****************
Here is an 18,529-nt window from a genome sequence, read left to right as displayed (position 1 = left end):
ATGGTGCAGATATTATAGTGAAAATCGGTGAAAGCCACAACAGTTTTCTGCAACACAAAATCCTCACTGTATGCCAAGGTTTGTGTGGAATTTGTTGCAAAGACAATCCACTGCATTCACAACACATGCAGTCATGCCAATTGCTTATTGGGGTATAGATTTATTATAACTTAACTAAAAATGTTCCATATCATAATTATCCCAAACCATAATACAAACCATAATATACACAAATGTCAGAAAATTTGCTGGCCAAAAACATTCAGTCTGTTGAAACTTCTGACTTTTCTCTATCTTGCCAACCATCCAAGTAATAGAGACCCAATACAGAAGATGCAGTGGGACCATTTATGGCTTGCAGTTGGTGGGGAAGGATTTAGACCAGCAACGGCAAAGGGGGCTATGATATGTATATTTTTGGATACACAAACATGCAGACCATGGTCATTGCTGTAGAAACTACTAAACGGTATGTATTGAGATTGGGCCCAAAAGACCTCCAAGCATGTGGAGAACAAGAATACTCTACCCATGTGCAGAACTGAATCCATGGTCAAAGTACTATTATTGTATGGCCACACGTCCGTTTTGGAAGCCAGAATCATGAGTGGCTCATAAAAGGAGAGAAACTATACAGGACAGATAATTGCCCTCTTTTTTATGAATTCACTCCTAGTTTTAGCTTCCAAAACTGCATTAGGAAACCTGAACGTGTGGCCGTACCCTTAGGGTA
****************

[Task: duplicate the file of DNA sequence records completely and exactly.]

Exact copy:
Here is an 18,529-nt window from a genome sequence, read left to right as displayed (position 1 = left end):
ATGGTGCAGATATTATAGTGAAAATCGGTGAAAGCCACAACAGTTTTCTGCAACACAAAATCCTCACTGTATGCCAAGGTTTGTGTGGAATTTGTTGCAAAGACAATCCACTGCATTCACAACACATGCAGTCATGCCAATTGCTTATTGGGGTATAGATTTATTATAACTTAACTAAAAATGTTCCATATCATAATTATCCCAAACCATAATACAAACCATAATATACACAAATGTCAGAAAATTTGCTGGCCAAAAACATTCAGTCTGTTGAAACTTCTGACTTTTCTCTATCTTGCCAACCATCCAAGTAATAGAGACCCAATACAGAAGATGCAGTGGGACCATTTATGGCTTGCAGTTGGTGGGGAAGGATTTAGACCAGCAACGGCAAAGGGGGCTATGATATGTATATTTTTGGATACACAAACATGCAGACCATGGTCATTGCTGTAGAAACTACTAAACGGTATGTATTGAGATTGGGCCCAAAAGACCTCCAAGCATGTGGAGAACAAGAATACTCTACCCATGTGCAGAACTGAATCCATGGTCAAAGTACTATTATTGTATGGCCACACGTCCGTTTTGGAAGCCAGAATCATGAGTGGCTCATAAAAGGAGAGAAACTATACAGGACAGATAATTGCCCTCTTTTTTATGAATTCACTCCTAGTTTTAGCTTCCAAAACTGCATTAGGAAACCTGAACGTGTGGCCGTACCCTTAGGGTA